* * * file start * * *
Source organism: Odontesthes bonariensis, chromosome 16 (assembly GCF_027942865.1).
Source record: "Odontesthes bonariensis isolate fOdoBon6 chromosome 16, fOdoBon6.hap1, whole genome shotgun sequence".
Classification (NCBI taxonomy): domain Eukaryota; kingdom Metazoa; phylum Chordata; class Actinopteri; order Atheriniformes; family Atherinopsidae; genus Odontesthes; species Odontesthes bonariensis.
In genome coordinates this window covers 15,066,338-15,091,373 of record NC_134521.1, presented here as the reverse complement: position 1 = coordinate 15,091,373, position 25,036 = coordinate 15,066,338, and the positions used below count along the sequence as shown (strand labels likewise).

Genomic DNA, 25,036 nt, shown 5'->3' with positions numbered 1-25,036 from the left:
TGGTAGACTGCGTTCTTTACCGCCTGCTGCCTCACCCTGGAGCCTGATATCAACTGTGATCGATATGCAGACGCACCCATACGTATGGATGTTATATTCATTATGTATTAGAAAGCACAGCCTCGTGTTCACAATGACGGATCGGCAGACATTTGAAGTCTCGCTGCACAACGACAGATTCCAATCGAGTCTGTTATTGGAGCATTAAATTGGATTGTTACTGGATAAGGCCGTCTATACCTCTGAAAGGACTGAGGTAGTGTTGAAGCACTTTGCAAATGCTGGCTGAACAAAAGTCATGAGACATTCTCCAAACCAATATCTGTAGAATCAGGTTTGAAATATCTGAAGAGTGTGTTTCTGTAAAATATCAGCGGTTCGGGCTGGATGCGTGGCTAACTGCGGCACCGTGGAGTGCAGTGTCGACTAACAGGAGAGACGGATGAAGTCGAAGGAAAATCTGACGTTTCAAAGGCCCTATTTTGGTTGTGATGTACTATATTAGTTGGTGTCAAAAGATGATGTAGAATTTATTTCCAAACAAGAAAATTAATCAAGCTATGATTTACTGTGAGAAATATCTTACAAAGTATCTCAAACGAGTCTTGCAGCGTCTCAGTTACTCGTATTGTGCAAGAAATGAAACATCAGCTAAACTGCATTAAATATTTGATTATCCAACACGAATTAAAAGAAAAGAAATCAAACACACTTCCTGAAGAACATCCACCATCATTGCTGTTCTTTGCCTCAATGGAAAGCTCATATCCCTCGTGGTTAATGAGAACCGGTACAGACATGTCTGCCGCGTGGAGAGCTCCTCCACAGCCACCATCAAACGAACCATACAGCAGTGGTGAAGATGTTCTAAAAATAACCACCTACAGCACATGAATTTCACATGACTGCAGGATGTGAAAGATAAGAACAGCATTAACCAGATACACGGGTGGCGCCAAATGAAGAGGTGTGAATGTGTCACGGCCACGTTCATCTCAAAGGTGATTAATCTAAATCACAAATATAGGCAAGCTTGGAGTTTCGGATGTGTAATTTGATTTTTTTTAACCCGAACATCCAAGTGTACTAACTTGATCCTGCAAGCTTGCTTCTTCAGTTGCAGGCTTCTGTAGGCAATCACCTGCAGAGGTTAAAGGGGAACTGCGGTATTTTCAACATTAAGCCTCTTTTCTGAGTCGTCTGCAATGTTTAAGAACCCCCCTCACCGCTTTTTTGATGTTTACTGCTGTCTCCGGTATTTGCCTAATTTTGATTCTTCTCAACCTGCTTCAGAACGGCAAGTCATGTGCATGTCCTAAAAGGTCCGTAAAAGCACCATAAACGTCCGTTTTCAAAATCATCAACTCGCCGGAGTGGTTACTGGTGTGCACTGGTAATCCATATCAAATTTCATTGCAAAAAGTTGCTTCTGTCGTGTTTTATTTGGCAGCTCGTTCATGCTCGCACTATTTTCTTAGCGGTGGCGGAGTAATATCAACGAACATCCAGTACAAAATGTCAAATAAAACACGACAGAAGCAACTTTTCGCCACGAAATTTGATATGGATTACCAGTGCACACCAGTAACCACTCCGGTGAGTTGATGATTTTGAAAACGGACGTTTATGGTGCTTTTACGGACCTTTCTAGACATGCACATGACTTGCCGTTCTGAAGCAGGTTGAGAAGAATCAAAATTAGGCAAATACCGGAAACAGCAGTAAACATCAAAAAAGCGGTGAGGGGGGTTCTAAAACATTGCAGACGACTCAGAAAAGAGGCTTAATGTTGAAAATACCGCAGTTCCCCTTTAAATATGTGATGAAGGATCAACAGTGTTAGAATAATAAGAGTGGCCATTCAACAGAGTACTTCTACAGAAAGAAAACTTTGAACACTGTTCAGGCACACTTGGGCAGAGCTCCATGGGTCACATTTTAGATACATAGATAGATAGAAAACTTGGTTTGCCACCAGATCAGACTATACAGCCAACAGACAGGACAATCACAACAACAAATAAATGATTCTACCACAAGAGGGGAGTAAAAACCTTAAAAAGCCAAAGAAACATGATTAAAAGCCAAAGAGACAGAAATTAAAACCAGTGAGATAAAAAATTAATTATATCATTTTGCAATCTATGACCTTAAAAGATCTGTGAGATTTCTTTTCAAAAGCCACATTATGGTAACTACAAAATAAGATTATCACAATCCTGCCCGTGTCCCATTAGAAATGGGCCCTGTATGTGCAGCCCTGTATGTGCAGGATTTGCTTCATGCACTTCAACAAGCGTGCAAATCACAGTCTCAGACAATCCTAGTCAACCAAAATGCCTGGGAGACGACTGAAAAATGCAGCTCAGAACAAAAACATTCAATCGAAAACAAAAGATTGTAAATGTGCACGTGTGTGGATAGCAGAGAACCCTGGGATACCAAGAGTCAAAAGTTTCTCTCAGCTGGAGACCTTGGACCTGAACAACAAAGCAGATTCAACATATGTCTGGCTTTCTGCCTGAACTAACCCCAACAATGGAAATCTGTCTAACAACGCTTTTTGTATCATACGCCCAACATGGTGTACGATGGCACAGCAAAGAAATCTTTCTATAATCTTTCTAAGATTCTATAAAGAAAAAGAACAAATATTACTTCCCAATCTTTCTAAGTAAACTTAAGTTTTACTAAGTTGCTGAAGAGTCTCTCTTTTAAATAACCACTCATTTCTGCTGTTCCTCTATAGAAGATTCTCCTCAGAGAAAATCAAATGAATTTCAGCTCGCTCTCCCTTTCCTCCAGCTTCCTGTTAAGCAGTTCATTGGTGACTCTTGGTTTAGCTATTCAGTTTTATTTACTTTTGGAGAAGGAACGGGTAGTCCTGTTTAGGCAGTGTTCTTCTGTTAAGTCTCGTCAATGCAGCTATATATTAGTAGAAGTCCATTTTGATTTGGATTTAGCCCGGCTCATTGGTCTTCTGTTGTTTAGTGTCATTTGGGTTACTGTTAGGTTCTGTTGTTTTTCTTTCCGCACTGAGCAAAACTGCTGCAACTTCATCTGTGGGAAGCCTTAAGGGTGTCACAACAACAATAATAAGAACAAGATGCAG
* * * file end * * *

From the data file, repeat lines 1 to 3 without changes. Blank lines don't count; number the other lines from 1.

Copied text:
Source organism: Odontesthes bonariensis, chromosome 16 (assembly GCF_027942865.1).
Source record: "Odontesthes bonariensis isolate fOdoBon6 chromosome 16, fOdoBon6.hap1, whole genome shotgun sequence".
Classification (NCBI taxonomy): domain Eukaryota; kingdom Metazoa; phylum Chordata; class Actinopteri; order Atheriniformes; family Atherinopsidae; genus Odontesthes; species Odontesthes bonariensis.